Capsule Art Reviews: "A Room of Her Own", "Carlos Cruz-Diez: Crosswalk", "Cy Twombly: Treatise on the Veil", Damascus Gate (Stretch Variation III)
"A Room of Her Own" Group shows of women artists are exceptionally patronizing when the only connection between the works presented is that they were all made by someone with a vagina. That's the organizing principle behind "A Room of Her Own" at McClain Gallery. The title is pretty awful as well, but thankfully the work isn't. This may be a catchall show, but there are some things definitely worth seeing. Alice Neel is always wonderful, and David, her 1968 portrait of a small, wiry boy in a big green armchair, is no exception. Judy Pfaff's Turkey Hill (2009) showcases the artist's characteristically exuberant use of diverse materials — it's like a Pfaff installation within a shadow box. But it was Tara Donovan's sculpture that blew me away. Some of you may remember Donovan's 2004 installation at Rice Gallery, "Haze," in which she created an ethereal, cloudlike wall from an unlikely material — clear soda straws. Here she's created an even more amazing optical effect with buttons. Donovan painstakingly stacked and glued clear buttons into irregular, mountain-like peaks and valleys. It's a striking sculpture, but what happens optically is phenomenal. There is a soft, fuzzy, flickering blur over the entire thing — even close up. I have no idea what causes it, maybe all the misaligned buttonholes, but you have to see it. Through January 2. 2242 Richmond, 713-520-9988. — KK
"Carlos Cruz-Diez: Crosswalk" You only have to drive past the Museum of Fine Arts, Houston to see some of the hippest public art in Houston. The 86-year-old Carlos Cruz-Diez, a pioneer of optically kinetic art, has created an amazing street installation for the MFAH's crosswalks along Bissonnet/Binz Street. Cruz-Diez's vibrant pattern of horizontal and diagonal lines overlays Houston's potholed and eroded asphalt streets with dynamic art. It makes you wonder why we don't do this to all of our crosswalks. The artist has created street installations before, but this is his first in the United States. The Venezuelan artist's work was one of the standouts in the MFAH's landmark survey of Latin American avant-garde art, "Inverted Utopias," and is included in the current MFAH exhibition "North Looks South," so you might want to park the car and head inside. Plus, they've got great air conditioning. Through December 31. 1001 Bissonnet, 713-639-7300. — KK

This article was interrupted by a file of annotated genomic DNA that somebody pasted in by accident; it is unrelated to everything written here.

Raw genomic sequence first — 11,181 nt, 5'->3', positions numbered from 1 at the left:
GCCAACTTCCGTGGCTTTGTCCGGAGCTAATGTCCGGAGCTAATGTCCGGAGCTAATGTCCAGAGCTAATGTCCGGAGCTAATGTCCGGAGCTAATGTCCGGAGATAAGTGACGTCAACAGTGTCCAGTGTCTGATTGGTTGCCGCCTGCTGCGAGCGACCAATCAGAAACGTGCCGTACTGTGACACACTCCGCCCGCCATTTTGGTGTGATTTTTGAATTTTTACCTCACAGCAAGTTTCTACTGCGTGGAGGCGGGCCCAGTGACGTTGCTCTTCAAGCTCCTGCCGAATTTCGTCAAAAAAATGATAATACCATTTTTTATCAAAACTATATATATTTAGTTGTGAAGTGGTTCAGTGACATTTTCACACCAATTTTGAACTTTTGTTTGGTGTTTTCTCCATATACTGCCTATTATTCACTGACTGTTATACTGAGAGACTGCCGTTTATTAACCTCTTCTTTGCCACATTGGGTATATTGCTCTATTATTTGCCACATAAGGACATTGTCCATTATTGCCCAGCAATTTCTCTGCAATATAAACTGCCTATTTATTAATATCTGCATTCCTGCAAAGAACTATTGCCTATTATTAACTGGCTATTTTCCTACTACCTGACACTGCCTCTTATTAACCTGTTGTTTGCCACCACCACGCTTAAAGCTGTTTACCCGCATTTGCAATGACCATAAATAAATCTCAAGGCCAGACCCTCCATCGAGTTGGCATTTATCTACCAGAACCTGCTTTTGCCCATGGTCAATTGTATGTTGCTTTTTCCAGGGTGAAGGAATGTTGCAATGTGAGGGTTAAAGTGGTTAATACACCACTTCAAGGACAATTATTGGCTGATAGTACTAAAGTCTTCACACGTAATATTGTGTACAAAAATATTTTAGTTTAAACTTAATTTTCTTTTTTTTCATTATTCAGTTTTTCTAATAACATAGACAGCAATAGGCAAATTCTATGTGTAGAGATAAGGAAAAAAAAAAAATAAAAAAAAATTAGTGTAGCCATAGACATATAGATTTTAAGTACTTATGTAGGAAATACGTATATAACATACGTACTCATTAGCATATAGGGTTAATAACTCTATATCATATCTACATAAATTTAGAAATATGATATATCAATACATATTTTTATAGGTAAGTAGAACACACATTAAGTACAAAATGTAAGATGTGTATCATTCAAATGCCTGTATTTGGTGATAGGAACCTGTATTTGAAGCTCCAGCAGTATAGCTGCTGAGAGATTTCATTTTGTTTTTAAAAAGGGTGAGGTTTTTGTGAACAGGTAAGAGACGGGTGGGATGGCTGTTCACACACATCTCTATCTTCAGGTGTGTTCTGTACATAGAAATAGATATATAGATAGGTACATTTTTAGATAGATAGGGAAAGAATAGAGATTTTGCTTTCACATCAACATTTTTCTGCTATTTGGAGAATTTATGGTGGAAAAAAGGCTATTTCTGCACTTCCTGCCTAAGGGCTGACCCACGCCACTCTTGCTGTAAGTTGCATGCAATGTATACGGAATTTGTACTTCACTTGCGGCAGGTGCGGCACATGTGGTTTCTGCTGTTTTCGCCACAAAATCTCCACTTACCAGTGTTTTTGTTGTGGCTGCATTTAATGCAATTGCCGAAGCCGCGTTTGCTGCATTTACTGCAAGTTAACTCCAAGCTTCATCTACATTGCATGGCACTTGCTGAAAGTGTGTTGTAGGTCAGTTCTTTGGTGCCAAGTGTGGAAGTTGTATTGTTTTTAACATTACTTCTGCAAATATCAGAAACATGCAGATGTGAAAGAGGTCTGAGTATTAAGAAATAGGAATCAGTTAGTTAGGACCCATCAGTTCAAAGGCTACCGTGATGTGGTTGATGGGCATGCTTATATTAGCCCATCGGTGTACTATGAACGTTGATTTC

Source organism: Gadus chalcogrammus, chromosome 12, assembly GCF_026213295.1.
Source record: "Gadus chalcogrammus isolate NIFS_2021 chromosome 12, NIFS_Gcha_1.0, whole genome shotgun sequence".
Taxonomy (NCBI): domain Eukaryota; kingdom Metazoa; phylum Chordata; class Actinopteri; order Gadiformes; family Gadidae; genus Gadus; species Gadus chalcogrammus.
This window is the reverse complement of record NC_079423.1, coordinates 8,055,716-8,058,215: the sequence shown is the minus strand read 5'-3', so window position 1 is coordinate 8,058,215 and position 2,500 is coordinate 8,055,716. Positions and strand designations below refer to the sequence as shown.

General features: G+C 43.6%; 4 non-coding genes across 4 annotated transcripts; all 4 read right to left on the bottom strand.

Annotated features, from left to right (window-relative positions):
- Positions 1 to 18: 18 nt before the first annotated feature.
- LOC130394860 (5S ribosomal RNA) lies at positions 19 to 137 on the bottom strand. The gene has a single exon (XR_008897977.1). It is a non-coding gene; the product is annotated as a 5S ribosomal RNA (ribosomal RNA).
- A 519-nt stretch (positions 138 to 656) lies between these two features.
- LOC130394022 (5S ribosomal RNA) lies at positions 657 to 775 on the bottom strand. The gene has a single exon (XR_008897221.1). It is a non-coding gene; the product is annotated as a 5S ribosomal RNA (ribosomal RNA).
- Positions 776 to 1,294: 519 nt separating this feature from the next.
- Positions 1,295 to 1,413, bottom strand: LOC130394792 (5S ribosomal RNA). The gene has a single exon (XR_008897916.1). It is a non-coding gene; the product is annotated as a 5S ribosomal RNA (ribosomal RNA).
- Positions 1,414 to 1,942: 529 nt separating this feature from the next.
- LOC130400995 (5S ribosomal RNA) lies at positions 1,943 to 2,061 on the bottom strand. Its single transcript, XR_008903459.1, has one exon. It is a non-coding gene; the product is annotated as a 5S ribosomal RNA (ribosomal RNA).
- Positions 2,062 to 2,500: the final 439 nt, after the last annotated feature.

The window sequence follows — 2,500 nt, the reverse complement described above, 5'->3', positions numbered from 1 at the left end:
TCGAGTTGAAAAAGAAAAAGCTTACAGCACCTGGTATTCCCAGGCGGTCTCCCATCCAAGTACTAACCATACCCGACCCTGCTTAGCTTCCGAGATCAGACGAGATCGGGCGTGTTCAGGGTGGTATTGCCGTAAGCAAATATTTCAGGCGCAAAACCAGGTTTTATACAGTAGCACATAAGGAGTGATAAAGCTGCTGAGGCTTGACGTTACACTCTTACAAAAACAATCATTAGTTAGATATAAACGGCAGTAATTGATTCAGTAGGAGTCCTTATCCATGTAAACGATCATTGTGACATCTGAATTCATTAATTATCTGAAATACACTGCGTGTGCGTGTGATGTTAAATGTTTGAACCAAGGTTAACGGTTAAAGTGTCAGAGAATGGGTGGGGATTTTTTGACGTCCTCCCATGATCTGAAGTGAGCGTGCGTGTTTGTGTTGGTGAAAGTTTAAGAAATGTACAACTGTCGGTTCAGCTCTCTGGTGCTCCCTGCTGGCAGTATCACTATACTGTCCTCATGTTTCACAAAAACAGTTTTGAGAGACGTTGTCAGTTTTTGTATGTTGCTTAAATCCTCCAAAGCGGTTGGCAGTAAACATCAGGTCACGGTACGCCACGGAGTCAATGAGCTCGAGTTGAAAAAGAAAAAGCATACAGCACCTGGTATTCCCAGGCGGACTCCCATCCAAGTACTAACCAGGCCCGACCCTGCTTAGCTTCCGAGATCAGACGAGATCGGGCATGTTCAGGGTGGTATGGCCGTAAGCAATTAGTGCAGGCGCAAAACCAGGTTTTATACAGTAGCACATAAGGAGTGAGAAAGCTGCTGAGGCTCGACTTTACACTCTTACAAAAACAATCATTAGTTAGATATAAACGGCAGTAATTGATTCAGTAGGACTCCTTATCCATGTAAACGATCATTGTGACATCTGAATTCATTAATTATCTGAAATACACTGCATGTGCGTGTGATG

"Cy Twombly: Treatise on the Veil" This rarely exhibited painting by Cy Twombly is accompanied by several works from the artist's private collection that "document," in a sense, the piece's creation. Treatise on the Veil comes from Twombly's "gray-ground" period (1966-1971) and very much resembles a huge chalkboard with a mysterious musical composition drawn across its lower half. The work was inspired by Pierre Henry's musique concrète composition The Veil of Orpheus, and it represents the moment in the myth when Orpheus, in an attempt to rescue his dead wife Eurydice from the underworld, breaks the rules of the gods and looks back at his wife, thus losing her forever — one of the most heartbreaking scenes in literature. That musical moment in Henry's composition is rendered as the sound of fabric tearing. Twombly, in effect, attempts to represent that sound in his own invented musical script. The piece is powerful in its size (nine feet by 32 feet) and simplicity. It's truly operatic. But the additional works on display don't necessarily support or detract from the major work. Twombly's always best when he goes big. We don't need to see the rehearsals. Just give us the performance. Through February 14. The Menil Collection, 1515 Sul Ross, 713-525-9400. — TS
Damascus Gate (Stretch Variation III) It's big, it's bright, it's art-historically important, and it's at the MFAH. Frank Stella's epic, 50-foot painting Damascus Gate (Stretch Variation III) (1970) is billed as the last in his "Protractor" series. Stella broke onto the art scene in the late 1950s with the stark lines of his "Black Paintings." He went on to introduce color into those lines, and the shaped canvases that he used define the curves of the "Protractor" series. In Damascus Gate, Stella, influenced by the geometric patterns of Islamic art, flirts with the decorative. Today Stella does more than flirt with the decorative — his work has deteriorated into what amounts to corporate interior decoration. Damascus Gate could be billed as the last painting Stella made before his art jumped the shark. Through March 31. The Museum of Fine Arts Houston, Cullinan Hall, 1001 Bissonnet, 713-639-7300. — KK
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